In normoxic beads with NO3−, the growth potential of P. aeruginosa was significantly higher after 24 h than after 48 h (10212 FU ± 3298 FU vs. 7141 FU ± 1470 FU; p < 0.001). Furthermore, we found a significantly higher growth depth at 24 h vs. 48 h, with a median growth depth (IQR) of 62.9 (25.9–98.0) µm vs. 38.8 (11.3–70.3) µm (p = 0.023) below the alginate bead surface (Fig. 3a). Growth depth in normoxic beads without NO3− did not differ between the two time points (p = 0.139), but the growth potential, as estimated by mean fluorescence, was significantly higher at 24 h as compared to 48 h (9243 ± 2433 vs. 6586 ± 1614; p < 0.001) (Fig. 3b). In anoxic beads with NO3−, there was no significant difference in neither growth depth (p = 0.761) or in growth potential (p = 0.124) at 24 h vs. 48 h, and the growth potential remained high (9258 FU ± 1865 FU vs. 8750 FU ± 1780 FU) both after 24 and 48 h (Fig. 3c).
When correlating growth potential to growth depth, we found no statistically significant correlation under any conditions. It was not possible to prepare paraffin slices for anoxic beads without NO3−, but as previously shown P. aeruginosa failed to grow under these conditions (Figs. 2, 4).
Colony-forming unit (CFU)
All bead cultures were initiated with a CFU-defined cell density of ~107 cells per bead (mean 1.175 × 107; range 8.67 × 106–1.483 × 107) (Fig. 4). While CFU values remained stable in the anoxic culture without NO3−, the other growth conditions facilitated a significant increase in CFU of 1–2 log units from 0 to 24 h, which then remained constant between 24 and 48 h. The highest CFU was observed for the growth condition with both O2 and NO3− available in the alginate beads (p < 0.0001).
The O2 concentration profiles measured in normoxic alginate beads (without NO3−) after 24 h incubation showed the presence of an oxygenated zone in the peripheral 200 µm with a steep decline in the O2 concentration and an inner hypoxic zone (Fig. 5a). After 48 h, the slope of the profile decreased, indicating an overall decrease in O2 respiration rate from 24 to 48 h (Fig. 5a), leading to more O2 accumulation in the beads over time. No N2O production was detected in normoxic grown alginate beads without NO3− (Fig. 5a). In normoxic alginate beads supplemented with NO3−, the maximal N2O concentration was detected in the lower, hypoxic zone (Fig. 6b). Contrary to normoxic beads (without NO3−), O2 profiles in NO3− supplemented beads were stable between 24 and 48 h, whereas N2O production decreased (Fig. 6b). N2O profiles in anoxic beads with NO3− revealed an increasing N2O concentration throughout the bead, with a slight decrease in production after 48 h (Fig. 6a).
Fluxes of O2 and N2O
We found a stable O2 flux into the normoxic beads supplemented with NO3 (3.18 ± 0.66–3.19 ± 0.84 nmol O2 cm−2 min−1), and a tendency towards a decreasing O2 flux into normoxic beads (without NO3−) between 24 and 48 h (3.07 ± 1.33–1.84 ± 0.32 nmol O2 cm−2 min−1). Calculations of the efflux of N2O from the alginate beads revealed a stable N2O efflux in anoxic beads with NO3− between 24 and 48 h (0.10 ± 0.03–0.13 ± 0.1 nmol N2O cm−2 min−1), whereas the normoxic beads with NO3− showed a tendency towards a decrease in N2O efflux between 24 and 48 h (0.21 ± 0.06–0.09 ± 0.03 nmol N2O cm−2 min−1). None of the changes in flux over time were statistically significant.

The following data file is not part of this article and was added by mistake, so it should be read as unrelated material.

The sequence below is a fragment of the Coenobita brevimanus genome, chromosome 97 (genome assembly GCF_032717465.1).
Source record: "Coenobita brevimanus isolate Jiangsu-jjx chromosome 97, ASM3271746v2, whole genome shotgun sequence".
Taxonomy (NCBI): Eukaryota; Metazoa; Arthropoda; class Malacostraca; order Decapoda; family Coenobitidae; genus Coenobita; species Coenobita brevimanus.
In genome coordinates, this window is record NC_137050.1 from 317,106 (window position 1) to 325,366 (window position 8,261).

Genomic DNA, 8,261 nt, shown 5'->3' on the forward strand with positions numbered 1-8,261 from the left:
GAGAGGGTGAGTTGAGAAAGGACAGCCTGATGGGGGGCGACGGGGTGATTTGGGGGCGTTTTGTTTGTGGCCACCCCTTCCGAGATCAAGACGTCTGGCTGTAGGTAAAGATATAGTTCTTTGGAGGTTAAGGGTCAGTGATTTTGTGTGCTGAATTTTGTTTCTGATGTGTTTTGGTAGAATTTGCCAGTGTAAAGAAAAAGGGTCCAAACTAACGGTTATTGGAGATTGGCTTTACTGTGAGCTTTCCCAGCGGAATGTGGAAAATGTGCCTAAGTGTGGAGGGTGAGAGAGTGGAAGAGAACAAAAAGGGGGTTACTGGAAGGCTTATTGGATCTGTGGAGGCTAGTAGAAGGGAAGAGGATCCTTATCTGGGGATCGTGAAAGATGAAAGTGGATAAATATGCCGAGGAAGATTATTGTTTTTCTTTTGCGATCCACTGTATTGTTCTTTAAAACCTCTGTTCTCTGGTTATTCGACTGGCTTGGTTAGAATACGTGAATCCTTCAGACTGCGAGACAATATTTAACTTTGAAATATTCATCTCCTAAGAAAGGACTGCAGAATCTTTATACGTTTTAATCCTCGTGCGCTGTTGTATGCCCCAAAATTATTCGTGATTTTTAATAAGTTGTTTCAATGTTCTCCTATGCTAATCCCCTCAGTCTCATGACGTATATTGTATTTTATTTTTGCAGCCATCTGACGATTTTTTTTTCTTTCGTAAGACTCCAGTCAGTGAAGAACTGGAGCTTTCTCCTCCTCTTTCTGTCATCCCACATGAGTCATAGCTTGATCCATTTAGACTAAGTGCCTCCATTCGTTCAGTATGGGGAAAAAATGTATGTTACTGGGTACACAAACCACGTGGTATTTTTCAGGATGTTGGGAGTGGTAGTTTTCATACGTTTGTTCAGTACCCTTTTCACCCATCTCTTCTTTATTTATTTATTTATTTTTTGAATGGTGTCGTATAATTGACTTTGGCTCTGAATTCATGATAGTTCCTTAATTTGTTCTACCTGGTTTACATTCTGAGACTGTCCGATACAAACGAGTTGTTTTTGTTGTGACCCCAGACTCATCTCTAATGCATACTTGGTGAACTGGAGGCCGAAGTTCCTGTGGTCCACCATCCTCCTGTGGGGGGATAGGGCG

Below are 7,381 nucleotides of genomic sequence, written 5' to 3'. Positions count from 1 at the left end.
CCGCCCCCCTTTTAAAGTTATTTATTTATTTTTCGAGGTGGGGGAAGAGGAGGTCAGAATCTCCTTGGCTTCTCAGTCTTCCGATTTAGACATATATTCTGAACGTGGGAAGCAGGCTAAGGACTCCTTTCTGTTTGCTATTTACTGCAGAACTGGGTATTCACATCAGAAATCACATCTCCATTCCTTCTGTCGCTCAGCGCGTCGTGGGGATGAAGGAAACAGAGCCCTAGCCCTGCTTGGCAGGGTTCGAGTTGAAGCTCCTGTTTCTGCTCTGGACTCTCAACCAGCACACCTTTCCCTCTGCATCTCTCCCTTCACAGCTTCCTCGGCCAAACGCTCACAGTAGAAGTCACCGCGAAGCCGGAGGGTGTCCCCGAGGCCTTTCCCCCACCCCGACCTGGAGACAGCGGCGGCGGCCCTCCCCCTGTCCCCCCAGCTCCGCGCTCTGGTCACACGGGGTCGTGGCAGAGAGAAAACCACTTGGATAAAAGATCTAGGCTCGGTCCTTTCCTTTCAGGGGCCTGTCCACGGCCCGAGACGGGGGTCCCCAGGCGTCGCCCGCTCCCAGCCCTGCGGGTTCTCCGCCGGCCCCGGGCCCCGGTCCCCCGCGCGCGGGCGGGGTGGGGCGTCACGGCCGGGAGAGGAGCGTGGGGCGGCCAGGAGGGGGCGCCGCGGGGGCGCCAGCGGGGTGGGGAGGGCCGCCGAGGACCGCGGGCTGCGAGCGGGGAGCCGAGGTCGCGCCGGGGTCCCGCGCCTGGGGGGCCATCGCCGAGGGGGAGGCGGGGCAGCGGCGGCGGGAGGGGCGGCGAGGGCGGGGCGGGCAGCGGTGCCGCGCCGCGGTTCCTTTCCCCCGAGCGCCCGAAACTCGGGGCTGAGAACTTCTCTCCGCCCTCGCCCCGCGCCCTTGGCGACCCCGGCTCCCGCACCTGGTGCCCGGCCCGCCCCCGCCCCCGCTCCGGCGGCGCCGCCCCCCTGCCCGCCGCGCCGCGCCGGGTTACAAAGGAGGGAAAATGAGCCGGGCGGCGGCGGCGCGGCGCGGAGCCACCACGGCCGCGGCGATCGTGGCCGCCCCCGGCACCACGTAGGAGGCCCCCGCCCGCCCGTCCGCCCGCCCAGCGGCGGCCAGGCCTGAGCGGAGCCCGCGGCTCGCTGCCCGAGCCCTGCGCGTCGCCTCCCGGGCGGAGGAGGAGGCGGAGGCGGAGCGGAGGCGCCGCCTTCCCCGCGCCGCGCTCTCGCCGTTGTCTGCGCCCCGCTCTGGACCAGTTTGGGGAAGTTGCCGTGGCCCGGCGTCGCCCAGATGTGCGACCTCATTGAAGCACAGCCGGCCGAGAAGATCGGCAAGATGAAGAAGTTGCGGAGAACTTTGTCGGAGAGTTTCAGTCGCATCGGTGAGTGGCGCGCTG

NO3 −, NO2 −, and N2O dynamics in growth medium
Measurements of NO3− and NO2− concentrations in the R2A growth medium supplemented with NO3− showed that the initial concentration (t = 0) of NO3− in the medium was 10.450 µM ± 148 µM (Fig. 6a), while no NO2− could be detected (Fig. 6b). After 24 h, the NO3− concentration had declined significantly to 4.119 ± 0.149 and 3.319 ± 0.191 µM (p < 0.0001) in the anoxic and normoxic cultures, respectively, and was completely depleted within 48 h (Fig. 6a). No NO2− could be detected in the normoxic cultures, but in the anoxic cultures there was a significant accumulation of NO2− after 24 h (p < 0.0001), which was depleted again after 48 h (Fig. 6b). When measuring the N2O concentrations directly in the growth medium with electrochemical sensors, we found no N2O in the growth medium without added NO3− (data not shown). In the anoxic culture flasks with NO3− addition (sealed airtight), denitrification led to an accumulation of N2O over time (Fig. 6c). After 24 h of incubation, a N2O concentration of 140 µM was measured in the medium, increasing to 225 µM after 48 h. In the normoxic culture with NO3−, N2O was measured at a concentration of 120 µM after 24 h, but only 1.5 µM after 48 h.
The incorporation of O2-sensitive nanoparticles in the alginate beads enabled visualisation of the O2 distribution relative to the bacterial aggregates. The O2 images revealed steep O2 gradients in the periphery of the beads (Fig. 7c) forming a heterogeneous landscape of O2 concentration within the O2 provisioned part of the beads that roughly followed the aggregate distribution, where aggregates exhibited complete O2 depletion and hypoxia in the surrounding alginate matrix. Atmospheric O2 saturation was only observed at the immediate bead surface.